For my third movie pick in Hanspostcard’s Movie Event, I check off the “Crime” or “Film noir” category with a 2002 box office biggie that I only saw for the first time this past holiday season – Catch Me If You Can.
The names on the poster let you expect it was going to be fairly decent. It’s a Steven Spielberg film starring Leonardo Dicaprio and Tom Hanks (with the likes of Martin Sheen, Christopher Walken and the lovely Jennifer Garner having supporting roles.) I’m fairly indifferent to young Leo (though he did play the lead role very well in this) but like most of the world, I tend to love anything Hanks puts his hand to, and this was no exception.
It’s a cool visual retro trip and it’s a cop buddy story with a twist. That being that the cop’s buddy is the criminal he’s pursuing. Interesting, no? However, much like my previous two movie reviews in this project (Moneyball, Loving Vincent), the thing that made this one a standout to me is that its based on a real-life story. Truth is not only stranger than fiction, but to me, much more interesting usually. And how strange this story is. The next couple of paragraphs will contain spoilers revealing the plot, so skip over them if I was in fact not the very last person in the country to have seen the movie and you think you might like to still.
Catch Me If You Can is the story of one Frank Abagnale, Jr., a bright, ambitious and slightly devious NewYork teenager. Very bright and very ambitious. He sees his dad struggling to keep his business afloat and keep the taxman at bay, so to speak and young Jr. aspires to a ritzier, easier life than that. He also sees his dad using his charms on various women he encounters to get things done and young Frank decides that’s one bit of his family heirloom he can fully appreciate and use himself. So with …ahem… “moxy”…aplenty, he sets out to portray himself as a young pilot for the then hippest airline, Pan Am. He manages to scoop free flights to anywhere he wants after scoring himself a uniform with that Abagnale charm. Soon he figures out to forge Pan Am paycheques, and how to cash them without detection. Before long he’s made himself over two million bucks as an imaginary pilot and lived the playboy lifestyle of a suave young flyboy. Eventually he tires of that and meets a nice girl who happens to be an Atlanta nurse. Voila! He’s now a doctor at her hospital. Amazingly he manages to fool the other staff and not kill anybody by watching medical shows on TV for terminology and quickly figuring out what every good leader knows – how to delegate his work!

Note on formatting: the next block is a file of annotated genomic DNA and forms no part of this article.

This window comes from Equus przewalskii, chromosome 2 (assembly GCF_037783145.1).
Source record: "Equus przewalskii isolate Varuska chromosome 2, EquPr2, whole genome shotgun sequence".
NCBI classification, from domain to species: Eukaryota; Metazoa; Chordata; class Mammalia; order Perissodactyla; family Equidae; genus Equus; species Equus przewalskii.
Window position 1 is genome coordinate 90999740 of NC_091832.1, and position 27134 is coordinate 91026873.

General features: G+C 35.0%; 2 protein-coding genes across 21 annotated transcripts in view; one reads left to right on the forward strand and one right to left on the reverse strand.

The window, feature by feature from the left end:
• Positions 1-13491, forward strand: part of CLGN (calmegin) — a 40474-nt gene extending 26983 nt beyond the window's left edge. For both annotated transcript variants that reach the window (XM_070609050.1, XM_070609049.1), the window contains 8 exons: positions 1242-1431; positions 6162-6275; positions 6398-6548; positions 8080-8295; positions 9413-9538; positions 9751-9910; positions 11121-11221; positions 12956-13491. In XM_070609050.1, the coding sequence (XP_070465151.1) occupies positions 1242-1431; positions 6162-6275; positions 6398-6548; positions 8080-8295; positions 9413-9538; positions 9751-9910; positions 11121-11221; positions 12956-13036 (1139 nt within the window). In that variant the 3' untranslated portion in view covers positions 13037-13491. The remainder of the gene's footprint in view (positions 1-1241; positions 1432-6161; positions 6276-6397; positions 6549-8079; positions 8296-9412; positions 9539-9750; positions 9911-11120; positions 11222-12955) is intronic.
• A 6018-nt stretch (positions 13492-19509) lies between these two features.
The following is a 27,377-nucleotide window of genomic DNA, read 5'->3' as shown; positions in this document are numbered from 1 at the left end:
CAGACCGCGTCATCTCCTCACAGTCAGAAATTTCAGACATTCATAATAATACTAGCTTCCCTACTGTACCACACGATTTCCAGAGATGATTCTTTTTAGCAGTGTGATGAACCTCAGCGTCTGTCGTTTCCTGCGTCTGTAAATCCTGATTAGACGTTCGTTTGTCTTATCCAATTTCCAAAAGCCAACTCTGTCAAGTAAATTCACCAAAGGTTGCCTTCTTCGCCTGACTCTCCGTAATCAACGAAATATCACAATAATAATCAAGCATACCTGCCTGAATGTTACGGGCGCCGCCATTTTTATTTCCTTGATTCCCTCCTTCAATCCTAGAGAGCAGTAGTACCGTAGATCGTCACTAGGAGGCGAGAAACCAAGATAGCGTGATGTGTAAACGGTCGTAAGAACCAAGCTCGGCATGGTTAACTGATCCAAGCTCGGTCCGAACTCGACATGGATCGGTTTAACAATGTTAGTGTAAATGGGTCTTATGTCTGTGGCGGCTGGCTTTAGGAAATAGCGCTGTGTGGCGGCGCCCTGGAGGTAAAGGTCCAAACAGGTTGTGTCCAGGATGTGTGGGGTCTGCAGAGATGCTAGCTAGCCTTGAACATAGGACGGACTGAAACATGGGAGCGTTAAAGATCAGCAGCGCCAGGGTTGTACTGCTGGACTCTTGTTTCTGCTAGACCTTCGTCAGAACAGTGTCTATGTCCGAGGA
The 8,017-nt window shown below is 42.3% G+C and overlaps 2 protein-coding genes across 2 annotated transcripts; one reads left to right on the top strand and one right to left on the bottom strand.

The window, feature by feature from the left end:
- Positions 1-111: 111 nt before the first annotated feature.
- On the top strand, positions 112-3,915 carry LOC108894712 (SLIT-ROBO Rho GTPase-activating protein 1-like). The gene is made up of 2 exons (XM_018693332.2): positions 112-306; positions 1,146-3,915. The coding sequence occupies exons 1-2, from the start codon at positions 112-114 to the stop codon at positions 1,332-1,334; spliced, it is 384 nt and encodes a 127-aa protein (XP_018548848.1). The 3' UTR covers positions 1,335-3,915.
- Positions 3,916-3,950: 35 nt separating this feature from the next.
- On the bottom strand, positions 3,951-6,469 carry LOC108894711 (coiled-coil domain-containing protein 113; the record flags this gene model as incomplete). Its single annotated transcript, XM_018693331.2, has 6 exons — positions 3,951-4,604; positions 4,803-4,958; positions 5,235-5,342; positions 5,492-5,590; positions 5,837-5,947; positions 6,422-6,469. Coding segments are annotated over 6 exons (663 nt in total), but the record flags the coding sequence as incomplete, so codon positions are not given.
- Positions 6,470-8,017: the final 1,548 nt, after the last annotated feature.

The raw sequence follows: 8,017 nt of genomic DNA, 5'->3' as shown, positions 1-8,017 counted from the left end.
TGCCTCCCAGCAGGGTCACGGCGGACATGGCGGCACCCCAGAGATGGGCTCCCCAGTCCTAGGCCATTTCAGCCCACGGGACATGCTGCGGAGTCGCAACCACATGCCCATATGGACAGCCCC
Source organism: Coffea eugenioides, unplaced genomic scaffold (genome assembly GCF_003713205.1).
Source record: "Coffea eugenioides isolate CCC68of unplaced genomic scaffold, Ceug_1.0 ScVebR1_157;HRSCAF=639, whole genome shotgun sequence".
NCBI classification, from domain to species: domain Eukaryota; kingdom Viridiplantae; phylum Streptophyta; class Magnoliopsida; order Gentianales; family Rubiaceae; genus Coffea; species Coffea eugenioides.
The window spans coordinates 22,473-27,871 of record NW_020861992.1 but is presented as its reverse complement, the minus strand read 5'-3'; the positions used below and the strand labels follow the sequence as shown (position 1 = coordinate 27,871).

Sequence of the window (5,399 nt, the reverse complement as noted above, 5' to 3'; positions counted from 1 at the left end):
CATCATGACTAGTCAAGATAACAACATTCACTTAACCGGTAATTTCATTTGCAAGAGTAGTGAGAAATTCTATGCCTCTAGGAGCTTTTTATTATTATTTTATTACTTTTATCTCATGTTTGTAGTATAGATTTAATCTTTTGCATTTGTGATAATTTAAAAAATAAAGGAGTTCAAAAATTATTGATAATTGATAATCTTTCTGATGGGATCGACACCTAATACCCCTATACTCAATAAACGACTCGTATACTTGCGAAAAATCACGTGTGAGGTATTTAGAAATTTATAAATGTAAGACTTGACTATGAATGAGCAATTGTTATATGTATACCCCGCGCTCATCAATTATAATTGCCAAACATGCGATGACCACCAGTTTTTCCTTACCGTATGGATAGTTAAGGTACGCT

In turn he wants to marry, and again amazingly, her dad is taken in by him and gives him a job as a lawyer in the district attorney’s office. This time, he actually does the work and passes the bar. Needless to say, after awhile, Pan Am became aware of the fraud happening across the land and call in the FBI. In particular, an agent called Hanratty, played by Hanks. Hanratty even manages to corner Frank in an apartment one time…but the youngster cons his way out of it.
However, for all the money, cars and girls, the conman finds little peace. Eventually he has to flee to Europe to avoid the feds, where he begins a similar scheme. He gets lonely and, not having much contact with or much of a tie to his own dad, turns to the one friendly-ish father figure in his life – Hanratty. He periodically calls the lawman, at first to taunt him, but after awhile just to chat and share stories. In time Frank gets caught, does time in European jail before Hanratty gets him released to American custody. After an escape or two and recapture, he does some hard time with visits from… the guy who tracked him down.
Hanratty isn’t dumb either. He sees in the young lad an amazing intelligence and some sense of decency, so against the advise of his agency, he manages to have the con sprung from prison… to work for the FBI. He soon becomes their top guy for tracking down other forgers, who are usually far less skilful than he had been.
In real life, Abagnale said that he thought Spielberg was the only movie-maker worthy of telling the story. And while Spielberg added a few elements to make the crazy story even more Hollywood (for example, in the movie, he’s captured at his mom’s house after meeting his new half-sister. In real life, she never had more kids nor remarried after divorcing his dad, and he was caught on the run in Quebec… the Mounties always get their man!) , for the most part the unbelievable film was accurate. The reformed con still advises the FBI on fraud cases and has his own consulting agency to help businesses protect themselves from… the next Frank Abagnale.
The movie looks good, with an eye to detail for the visually impressive early-’60s fashion, furniture and cars. At the end, I loved it because it did two things not many films can do for me. First, it’s long (almost 2 and a half hours) but never drags. There’s never a point where I found myself looking at my watch thinking “how much longer does this go?” Second, the characters are well-fleshed out and it pulls off the truly rare feat of having me rooting simultaneously both for the criminal and the cop. So the resolution is quite satisfying. As is the film itself.
I’d give it 3.5 jumbo jets out of 5…but then Frank would probably come along and skilfully change that number to 4. And I wouldn’t care too much.